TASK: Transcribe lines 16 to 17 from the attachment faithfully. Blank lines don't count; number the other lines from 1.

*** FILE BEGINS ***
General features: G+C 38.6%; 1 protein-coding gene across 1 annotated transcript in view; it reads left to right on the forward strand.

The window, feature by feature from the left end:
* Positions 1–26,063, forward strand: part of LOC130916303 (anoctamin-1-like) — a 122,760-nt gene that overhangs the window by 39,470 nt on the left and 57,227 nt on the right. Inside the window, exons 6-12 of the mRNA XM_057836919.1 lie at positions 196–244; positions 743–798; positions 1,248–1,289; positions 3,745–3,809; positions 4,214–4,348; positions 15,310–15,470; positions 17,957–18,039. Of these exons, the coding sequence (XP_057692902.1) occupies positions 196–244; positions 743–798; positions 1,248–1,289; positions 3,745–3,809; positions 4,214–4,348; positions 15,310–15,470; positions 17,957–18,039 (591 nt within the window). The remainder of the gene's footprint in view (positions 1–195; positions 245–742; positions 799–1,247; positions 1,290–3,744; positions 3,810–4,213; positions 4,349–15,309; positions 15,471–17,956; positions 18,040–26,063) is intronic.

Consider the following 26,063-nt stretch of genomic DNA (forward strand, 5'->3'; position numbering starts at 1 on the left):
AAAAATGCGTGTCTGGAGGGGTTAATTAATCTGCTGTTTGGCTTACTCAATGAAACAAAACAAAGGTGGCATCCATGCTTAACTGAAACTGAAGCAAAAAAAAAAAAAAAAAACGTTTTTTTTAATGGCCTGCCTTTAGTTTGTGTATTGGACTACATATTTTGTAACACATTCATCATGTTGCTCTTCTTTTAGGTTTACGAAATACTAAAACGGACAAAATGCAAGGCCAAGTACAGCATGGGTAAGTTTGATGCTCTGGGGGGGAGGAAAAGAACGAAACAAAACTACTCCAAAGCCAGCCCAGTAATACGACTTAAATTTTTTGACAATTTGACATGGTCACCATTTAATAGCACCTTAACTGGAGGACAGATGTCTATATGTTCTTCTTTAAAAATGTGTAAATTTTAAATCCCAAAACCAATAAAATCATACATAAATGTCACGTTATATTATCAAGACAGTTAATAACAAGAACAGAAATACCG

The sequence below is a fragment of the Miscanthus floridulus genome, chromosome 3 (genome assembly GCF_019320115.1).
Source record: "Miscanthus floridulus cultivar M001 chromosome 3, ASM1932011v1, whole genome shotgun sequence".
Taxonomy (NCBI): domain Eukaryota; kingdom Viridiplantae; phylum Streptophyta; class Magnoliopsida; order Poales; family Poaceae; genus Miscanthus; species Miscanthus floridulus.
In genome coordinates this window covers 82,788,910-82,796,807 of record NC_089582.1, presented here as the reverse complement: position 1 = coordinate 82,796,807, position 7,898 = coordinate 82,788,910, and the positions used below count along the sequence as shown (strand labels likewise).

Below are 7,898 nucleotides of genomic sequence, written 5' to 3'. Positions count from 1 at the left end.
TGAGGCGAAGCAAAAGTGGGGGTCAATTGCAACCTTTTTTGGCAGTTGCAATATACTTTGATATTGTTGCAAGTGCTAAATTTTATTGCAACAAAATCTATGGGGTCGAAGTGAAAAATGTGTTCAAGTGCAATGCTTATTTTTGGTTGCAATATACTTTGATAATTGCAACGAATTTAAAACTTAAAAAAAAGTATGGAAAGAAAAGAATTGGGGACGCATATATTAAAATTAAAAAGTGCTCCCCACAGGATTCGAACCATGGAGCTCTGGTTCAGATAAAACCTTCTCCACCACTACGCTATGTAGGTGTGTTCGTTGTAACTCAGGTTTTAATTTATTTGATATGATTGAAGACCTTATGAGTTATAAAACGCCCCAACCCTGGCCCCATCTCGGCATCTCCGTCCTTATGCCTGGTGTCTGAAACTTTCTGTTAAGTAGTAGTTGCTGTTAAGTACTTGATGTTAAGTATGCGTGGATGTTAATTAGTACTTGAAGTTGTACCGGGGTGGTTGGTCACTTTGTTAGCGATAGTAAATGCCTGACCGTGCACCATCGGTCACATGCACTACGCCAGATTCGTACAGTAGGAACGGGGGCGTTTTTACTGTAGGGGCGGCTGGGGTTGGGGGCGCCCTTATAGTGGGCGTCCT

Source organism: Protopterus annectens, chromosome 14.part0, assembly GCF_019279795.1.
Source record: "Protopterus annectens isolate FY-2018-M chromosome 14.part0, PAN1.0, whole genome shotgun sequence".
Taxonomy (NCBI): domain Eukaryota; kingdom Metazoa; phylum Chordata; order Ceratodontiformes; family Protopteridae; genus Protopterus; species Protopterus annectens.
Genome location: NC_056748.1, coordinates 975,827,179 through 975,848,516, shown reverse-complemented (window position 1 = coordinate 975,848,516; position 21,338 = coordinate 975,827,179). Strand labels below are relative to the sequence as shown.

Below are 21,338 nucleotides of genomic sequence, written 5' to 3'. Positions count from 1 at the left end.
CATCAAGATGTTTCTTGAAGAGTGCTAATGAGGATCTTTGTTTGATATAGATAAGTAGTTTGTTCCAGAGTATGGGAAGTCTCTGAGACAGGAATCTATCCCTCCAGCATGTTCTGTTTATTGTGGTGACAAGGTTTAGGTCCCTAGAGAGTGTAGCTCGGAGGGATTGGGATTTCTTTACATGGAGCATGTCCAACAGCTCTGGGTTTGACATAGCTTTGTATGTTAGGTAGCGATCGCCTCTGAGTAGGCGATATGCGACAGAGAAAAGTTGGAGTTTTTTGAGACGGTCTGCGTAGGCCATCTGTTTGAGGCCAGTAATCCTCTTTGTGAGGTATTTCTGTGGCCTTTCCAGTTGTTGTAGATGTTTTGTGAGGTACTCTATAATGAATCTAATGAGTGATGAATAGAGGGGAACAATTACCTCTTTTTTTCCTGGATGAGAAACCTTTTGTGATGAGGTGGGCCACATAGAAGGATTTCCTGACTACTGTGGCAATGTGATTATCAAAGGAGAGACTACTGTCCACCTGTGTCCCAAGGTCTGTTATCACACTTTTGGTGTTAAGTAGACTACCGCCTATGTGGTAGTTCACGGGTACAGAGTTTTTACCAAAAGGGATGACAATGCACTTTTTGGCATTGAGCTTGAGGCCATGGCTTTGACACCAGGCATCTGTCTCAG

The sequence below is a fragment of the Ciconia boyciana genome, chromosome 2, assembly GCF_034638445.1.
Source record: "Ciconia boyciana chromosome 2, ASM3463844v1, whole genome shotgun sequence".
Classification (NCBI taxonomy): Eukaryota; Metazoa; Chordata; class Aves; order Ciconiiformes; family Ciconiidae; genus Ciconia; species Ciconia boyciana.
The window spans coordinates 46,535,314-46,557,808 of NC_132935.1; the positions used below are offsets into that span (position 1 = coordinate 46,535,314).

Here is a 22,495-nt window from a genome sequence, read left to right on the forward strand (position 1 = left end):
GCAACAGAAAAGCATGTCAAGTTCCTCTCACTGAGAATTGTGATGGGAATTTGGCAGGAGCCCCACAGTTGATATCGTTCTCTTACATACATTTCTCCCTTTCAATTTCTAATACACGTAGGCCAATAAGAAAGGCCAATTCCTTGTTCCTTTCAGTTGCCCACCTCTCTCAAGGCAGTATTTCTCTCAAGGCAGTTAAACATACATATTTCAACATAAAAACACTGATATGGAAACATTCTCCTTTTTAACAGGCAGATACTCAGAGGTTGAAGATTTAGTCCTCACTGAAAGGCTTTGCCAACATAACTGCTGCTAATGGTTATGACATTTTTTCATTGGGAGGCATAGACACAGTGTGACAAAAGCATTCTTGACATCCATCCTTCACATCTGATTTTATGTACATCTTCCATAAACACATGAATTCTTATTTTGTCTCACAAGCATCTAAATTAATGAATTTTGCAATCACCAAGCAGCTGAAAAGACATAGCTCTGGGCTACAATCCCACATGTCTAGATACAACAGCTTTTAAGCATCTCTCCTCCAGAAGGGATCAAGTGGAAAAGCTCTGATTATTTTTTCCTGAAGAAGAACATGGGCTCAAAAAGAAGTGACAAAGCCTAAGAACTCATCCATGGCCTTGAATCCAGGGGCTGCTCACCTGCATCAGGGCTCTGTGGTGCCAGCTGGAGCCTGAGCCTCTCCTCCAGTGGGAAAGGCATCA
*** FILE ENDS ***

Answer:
Below are 21,338 nucleotides of genomic sequence, written 5' to 3'. Positions count from 1 at the left end.
CATCAAGATGTTTCTTGAAGAGTGCTAATGAGGATCTTTGTTTGATATAGATAAGTAGTTTGTTCCAGAGTATGGGAAGTCTCTGAGACAGGAATCTATCCCTCCAGCATGTTCTGTTTATTGTGGTGACAAGGTTTAGGTCCCTAGAGAGTGTAGCTCGGAGGGATTGGGATTTCTTTACATGGAGCATGTCCAACAGCTCTGGGTTTGACATAGCTTTGTATGTTAGGTAGCGATCGCCTCTGAGTAGGCGATATGCGACAGAGAAAAGTTGGAGTTTTTTGAGACGGTCTGCGTAGGCCATCTGTTTGAGGCCAGTAATCCTCTTTGTGAGGTATTTCTGTGGCCTTTCCAGTTGTTGTAGATGTTTTGTGAGGTACTCTATAATGAATCTAATGAGTGATGAATAGAGGGGAACAATTACCTCTTTTTTTCCTGGATGAGAAACCTTTTGTGATGAGGTGGGCCACATAGAAGGATTTCCTGACTACTGTGGCAATGTGATTATCAAAGGAGAGACTACTGTCCACCTGTGTCCCAAGGTCTGTTATCACACTTTTGGTGTTAAGTAGACTACCGCCTATGTGGTAGTTCACGGGTACAGAGTTTTTACCAAAAGGGATGACAATGCACTTTTTGGCATTGAGCTTGAGGCCATGGCTTTGACACCAGGCATCTGTCTCAG